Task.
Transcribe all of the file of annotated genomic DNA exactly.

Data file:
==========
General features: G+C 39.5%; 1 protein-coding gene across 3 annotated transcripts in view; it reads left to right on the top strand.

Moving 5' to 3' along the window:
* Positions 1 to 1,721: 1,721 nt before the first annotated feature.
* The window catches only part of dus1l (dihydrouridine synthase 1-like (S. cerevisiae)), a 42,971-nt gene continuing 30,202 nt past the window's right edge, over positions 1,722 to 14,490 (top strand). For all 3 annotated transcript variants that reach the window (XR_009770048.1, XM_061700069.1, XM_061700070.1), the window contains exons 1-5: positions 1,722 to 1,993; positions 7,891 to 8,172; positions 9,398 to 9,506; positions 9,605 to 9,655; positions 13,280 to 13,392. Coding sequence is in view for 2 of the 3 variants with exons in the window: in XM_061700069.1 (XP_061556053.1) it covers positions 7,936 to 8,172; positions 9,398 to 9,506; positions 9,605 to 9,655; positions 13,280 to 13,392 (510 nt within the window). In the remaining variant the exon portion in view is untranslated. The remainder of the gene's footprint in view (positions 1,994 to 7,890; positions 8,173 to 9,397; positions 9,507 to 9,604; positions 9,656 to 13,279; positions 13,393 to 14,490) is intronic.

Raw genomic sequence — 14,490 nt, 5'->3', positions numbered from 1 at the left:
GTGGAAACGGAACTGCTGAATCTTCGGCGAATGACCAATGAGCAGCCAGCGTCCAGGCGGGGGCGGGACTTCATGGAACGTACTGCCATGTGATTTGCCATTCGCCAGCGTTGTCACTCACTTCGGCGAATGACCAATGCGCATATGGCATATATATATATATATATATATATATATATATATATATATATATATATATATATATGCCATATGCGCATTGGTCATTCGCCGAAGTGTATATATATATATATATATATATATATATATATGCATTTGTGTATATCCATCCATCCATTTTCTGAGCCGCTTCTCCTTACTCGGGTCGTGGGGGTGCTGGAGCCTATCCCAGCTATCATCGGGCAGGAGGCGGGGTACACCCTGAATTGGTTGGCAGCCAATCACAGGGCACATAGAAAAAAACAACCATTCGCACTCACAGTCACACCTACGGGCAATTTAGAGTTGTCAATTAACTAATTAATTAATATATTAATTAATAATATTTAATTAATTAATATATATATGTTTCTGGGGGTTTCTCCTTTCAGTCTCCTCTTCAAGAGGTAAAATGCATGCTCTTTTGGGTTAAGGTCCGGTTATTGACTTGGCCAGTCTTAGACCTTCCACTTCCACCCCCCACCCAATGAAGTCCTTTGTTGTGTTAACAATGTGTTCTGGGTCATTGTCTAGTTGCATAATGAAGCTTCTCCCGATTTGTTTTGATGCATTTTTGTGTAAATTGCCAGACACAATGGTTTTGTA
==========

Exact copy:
General features: G+C 39.5%; 1 protein-coding gene across 3 annotated transcripts in view; it reads left to right on the top strand.

Moving 5' to 3' along the window:
* Positions 1 to 1,721: 1,721 nt before the first annotated feature.
* The window catches only part of dus1l (dihydrouridine synthase 1-like (S. cerevisiae)), a 42,971-nt gene continuing 30,202 nt past the window's right edge, over positions 1,722 to 14,490 (top strand). For all 3 annotated transcript variants that reach the window (XR_009770048.1, XM_061700069.1, XM_061700070.1), the window contains exons 1-5: positions 1,722 to 1,993; positions 7,891 to 8,172; positions 9,398 to 9,506; positions 9,605 to 9,655; positions 13,280 to 13,392. Coding sequence is in view for 2 of the 3 variants with exons in the window: in XM_061700069.1 (XP_061556053.1) it covers positions 7,936 to 8,172; positions 9,398 to 9,506; positions 9,605 to 9,655; positions 13,280 to 13,392 (510 nt within the window). In the remaining variant the exon portion in view is untranslated. The remainder of the gene's footprint in view (positions 1,994 to 7,890; positions 8,173 to 9,397; positions 9,507 to 9,604; positions 9,656 to 13,279; positions 13,393 to 14,490) is intronic.

Raw genomic sequence — 14,490 nt, 5'->3', positions numbered from 1 at the left:
GTGGAAACGGAACTGCTGAATCTTCGGCGAATGACCAATGAGCAGCCAGCGTCCAGGCGGGGGCGGGACTTCATGGAACGTACTGCCATGTGATTTGCCATTCGCCAGCGTTGTCACTCACTTCGGCGAATGACCAATGCGCATATGGCATATATATATATATATATATATATATATATATATATATATATATATATATATATATGCCATATGCGCATTGGTCATTCGCCGAAGTGTATATATATATATATATATATATATATATATATGCATTTGTGTATATCCATCCATCCATTTTCTGAGCCGCTTCTCCTTACTCGGGTCGTGGGGGTGCTGGAGCCTATCCCAGCTATCATCGGGCAGGAGGCGGGGTACACCCTGAATTGGTTGGCAGCCAATCACAGGGCACATAGAAAAAAACAACCATTCGCACTCACAGTCACACCTACGGGCAATTTAGAGTTGTCAATTAACTAATTAATTAATATATTAATTAATAATATTTAATTAATTAATATATATATGTTTCTGGGGGTTTCTCCTTTCAGTCTCCTCTTCAAGAGGTAAAATGCATGCTCTTTTGGGTTAAGGTCCGGTTATTGACTTGGCCAGTCTTAGACCTTCCACTTCCACCCCCCACCCAATGAAGTCCTTTGTTGTGTTAACAATGTGTTCTGGGTCATTGTCTAGTTGCATAATGAAGCTTCTCCCGATTTGTTTTGATGCATTTTTGTGTAAATTGCCAGACACAATGGTTTTGTA